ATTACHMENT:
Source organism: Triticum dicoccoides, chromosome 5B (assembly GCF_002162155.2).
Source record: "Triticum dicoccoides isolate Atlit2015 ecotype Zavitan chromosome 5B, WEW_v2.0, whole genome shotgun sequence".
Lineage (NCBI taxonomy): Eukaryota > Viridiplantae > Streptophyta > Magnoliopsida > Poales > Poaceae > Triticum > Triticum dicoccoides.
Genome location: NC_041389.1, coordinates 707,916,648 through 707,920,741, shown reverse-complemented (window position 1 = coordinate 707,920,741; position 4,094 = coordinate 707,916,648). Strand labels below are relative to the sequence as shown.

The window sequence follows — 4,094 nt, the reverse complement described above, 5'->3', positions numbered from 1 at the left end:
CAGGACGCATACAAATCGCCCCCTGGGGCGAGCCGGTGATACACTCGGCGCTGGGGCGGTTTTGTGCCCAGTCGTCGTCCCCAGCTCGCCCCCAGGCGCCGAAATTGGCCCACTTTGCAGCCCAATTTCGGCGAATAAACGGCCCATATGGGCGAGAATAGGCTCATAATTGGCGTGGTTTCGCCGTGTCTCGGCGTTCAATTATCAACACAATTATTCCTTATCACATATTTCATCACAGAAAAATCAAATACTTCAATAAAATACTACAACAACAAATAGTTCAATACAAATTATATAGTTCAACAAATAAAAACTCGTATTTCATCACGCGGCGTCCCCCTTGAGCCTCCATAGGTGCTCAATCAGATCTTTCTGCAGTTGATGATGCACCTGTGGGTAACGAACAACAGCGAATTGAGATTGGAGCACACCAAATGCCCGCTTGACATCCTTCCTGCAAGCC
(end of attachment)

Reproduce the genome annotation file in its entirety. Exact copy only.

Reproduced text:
Source organism: Triticum dicoccoides, chromosome 5B (assembly GCF_002162155.2).
Source record: "Triticum dicoccoides isolate Atlit2015 ecotype Zavitan chromosome 5B, WEW_v2.0, whole genome shotgun sequence".
Lineage (NCBI taxonomy): Eukaryota > Viridiplantae > Streptophyta > Magnoliopsida > Poales > Poaceae > Triticum > Triticum dicoccoides.
Genome location: NC_041389.1, coordinates 707,916,648 through 707,920,741, shown reverse-complemented (window position 1 = coordinate 707,920,741; position 4,094 = coordinate 707,916,648). Strand labels below are relative to the sequence as shown.

The window sequence follows — 4,094 nt, the reverse complement described above, 5'->3', positions numbered from 1 at the left end:
CAGGACGCATACAAATCGCCCCCTGGGGCGAGCCGGTGATACACTCGGCGCTGGGGCGGTTTTGTGCCCAGTCGTCGTCCCCAGCTCGCCCCCAGGCGCCGAAATTGGCCCACTTTGCAGCCCAATTTCGGCGAATAAACGGCCCATATGGGCGAGAATAGGCTCATAATTGGCGTGGTTTCGCCGTGTCTCGGCGTTCAATTATCAACACAATTATTCCTTATCACATATTTCATCACAGAAAAATCAAATACTTCAATAAAATACTACAACAACAAATAGTTCAATACAAATTATATAGTTCAACAAATAAAAACTCGTATTTCATCACGCGGCGTCCCCCTTGAGCCTCCATAGGTGCTCAATCAGATCTTTCTGCAGTTGATGATGCACCTGTGGGTAACGAACAACAGCGAATTGAGATTGGAGCACACCAAATGCCCGCTTGACATCCTTCCTGCAAGCC